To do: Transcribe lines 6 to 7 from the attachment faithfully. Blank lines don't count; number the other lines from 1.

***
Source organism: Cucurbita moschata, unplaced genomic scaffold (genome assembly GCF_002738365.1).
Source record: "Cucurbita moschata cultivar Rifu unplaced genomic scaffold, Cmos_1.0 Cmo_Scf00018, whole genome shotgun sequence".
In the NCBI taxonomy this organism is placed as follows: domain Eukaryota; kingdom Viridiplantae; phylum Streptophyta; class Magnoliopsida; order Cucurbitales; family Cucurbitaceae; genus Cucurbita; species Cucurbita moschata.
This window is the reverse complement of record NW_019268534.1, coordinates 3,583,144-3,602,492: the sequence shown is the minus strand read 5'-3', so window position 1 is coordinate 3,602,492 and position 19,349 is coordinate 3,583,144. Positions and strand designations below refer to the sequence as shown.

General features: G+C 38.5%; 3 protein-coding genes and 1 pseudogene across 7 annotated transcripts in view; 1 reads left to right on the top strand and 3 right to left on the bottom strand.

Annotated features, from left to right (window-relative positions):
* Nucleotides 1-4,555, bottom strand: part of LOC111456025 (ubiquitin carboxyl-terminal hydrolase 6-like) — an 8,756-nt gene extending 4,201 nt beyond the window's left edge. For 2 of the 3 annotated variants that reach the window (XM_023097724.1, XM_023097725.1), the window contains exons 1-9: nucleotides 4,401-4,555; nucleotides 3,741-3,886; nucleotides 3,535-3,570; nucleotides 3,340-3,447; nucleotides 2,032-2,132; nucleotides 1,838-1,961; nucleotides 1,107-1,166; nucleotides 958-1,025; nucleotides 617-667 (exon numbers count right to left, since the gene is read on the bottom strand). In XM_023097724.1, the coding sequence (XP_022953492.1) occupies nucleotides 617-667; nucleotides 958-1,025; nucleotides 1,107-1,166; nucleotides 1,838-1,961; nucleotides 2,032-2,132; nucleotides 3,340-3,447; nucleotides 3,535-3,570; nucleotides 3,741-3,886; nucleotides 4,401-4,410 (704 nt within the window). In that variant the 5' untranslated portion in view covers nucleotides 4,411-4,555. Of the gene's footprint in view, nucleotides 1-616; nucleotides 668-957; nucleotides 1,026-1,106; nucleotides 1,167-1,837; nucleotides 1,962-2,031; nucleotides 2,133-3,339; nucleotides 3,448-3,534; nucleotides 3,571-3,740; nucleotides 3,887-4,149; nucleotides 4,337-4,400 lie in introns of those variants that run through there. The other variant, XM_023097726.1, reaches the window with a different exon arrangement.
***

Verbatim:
Annotated features, from left to right (window-relative positions):
* Nucleotides 1-4,555, bottom strand: part of LOC111456025 (ubiquitin carboxyl-terminal hydrolase 6-like) — an 8,756-nt gene extending 4,201 nt beyond the window's left edge. For 2 of the 3 annotated variants that reach the window (XM_023097724.1, XM_023097725.1), the window contains exons 1-9: nucleotides 4,401-4,555; nucleotides 3,741-3,886; nucleotides 3,535-3,570; nucleotides 3,340-3,447; nucleotides 2,032-2,132; nucleotides 1,838-1,961; nucleotides 1,107-1,166; nucleotides 958-1,025; nucleotides 617-667 (exon numbers count right to left, since the gene is read on the bottom strand). In XM_023097724.1, the coding sequence (XP_022953492.1) occupies nucleotides 617-667; nucleotides 958-1,025; nucleotides 1,107-1,166; nucleotides 1,838-1,961; nucleotides 2,032-2,132; nucleotides 3,340-3,447; nucleotides 3,535-3,570; nucleotides 3,741-3,886; nucleotides 4,401-4,410 (704 nt within the window). In that variant the 5' untranslated portion in view covers nucleotides 4,411-4,555. Of the gene's footprint in view, nucleotides 1-616; nucleotides 668-957; nucleotides 1,026-1,106; nucleotides 1,167-1,837; nucleotides 1,962-2,031; nucleotides 2,133-3,339; nucleotides 3,448-3,534; nucleotides 3,571-3,740; nucleotides 3,887-4,149; nucleotides 4,337-4,400 lie in introns of those variants that run through there. The other variant, XM_023097726.1, reaches the window with a different exon arrangement.